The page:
“It’s very special and we need to make sure it stays a part of the downtown experience,” said Young, who got a behind-scenes tour of the building. “It could easily not be here in 15 years. It is in horrible shape.”

    ♦ Young also requested $2 million for the Florida Conservation and Technology Center, a joint project between the Florida Fish and Wildlife Conservation Commission, TECO Energy, and the Florida Aquarium.

    The center would be built next to TECO’s manatee viewing center in Apollo Beach in southwest Hillsborough County.

    This would be the third and final installment of a $5 million appropriation, and would pay for the construction of a 10,000-square-foot conservation and research center, with space for large animals, and three self-sustaining greenhouses to grow coral and other marine life.

    ♦ Young’s top priority, though, is the $22.5 million to build USF Morsani College of Medicine and Heart Institute downtown. “This is a transformational project” for the downtown neighborhood, Young said. “You will have students living and eating and going to school at the Channelside development.”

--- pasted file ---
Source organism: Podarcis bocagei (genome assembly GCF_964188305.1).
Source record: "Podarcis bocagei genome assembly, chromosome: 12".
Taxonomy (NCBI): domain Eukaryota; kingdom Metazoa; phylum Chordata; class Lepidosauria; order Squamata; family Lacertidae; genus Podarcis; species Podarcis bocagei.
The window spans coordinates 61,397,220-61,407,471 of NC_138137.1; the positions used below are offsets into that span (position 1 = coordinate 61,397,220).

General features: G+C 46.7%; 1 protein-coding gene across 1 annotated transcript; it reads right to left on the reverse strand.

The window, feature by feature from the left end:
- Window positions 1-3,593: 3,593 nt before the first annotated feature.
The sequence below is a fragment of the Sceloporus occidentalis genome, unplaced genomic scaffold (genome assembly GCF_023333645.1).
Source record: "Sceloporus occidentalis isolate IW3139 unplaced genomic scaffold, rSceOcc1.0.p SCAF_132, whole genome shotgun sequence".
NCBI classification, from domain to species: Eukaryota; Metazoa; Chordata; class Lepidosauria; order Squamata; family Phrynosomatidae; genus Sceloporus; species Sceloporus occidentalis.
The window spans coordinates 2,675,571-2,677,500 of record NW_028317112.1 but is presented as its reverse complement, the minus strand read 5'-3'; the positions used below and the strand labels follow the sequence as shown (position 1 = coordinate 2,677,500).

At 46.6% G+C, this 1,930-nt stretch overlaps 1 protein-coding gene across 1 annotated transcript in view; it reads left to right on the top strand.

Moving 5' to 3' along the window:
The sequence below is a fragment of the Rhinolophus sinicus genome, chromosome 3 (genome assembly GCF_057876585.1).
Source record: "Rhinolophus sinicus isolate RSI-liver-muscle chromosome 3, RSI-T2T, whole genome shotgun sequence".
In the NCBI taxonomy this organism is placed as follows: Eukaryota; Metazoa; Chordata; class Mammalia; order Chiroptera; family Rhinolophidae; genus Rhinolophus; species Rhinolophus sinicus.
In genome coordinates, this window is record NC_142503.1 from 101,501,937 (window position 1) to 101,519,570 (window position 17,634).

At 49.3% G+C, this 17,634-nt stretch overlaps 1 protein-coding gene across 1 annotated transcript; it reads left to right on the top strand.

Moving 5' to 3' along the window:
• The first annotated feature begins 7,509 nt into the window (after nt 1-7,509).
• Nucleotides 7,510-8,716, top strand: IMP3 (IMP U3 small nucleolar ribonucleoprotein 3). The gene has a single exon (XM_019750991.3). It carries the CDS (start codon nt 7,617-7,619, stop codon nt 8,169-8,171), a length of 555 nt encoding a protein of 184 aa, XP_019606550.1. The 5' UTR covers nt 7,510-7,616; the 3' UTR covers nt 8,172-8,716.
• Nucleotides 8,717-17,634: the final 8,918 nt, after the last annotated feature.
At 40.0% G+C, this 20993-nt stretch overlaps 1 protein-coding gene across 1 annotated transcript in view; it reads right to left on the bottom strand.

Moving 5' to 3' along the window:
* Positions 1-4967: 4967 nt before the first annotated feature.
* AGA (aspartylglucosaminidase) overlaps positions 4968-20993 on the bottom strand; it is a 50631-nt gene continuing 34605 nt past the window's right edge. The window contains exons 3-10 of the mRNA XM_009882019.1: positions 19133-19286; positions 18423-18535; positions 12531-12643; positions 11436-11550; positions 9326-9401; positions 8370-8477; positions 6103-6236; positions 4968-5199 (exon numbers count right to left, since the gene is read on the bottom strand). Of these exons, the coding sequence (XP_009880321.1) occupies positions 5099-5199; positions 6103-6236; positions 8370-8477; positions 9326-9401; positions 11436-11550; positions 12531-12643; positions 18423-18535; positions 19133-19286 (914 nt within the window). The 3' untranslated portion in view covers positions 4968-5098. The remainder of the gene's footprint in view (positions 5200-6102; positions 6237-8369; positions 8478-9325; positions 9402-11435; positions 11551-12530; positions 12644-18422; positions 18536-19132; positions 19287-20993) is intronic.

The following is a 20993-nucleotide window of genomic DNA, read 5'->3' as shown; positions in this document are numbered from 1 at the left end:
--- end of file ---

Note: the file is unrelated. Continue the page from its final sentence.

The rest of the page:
♦ The Lowry Park Zoo has asked for $2 million to renovate and upgrade its manatee hospital pool and filtration system.

    “This pool and filtration system is ancient and in disrepair, and is the only one like it in the state,” Young said.

    ♦ Democratic Rep. Ed Narain of Tampa has requested $1.2 million on behalf of the Tampa Heights Jr. Civic Association to save the Tampa Heights Youth Development and Community Center from the wrecking ball.

    The youth center is in the landmark Old Faith Temple Church on Lamar Street, and has been open for about eight months after years of negotiations to lease the building and make renovations so it is usable, said Lena Young-Green, a community leader.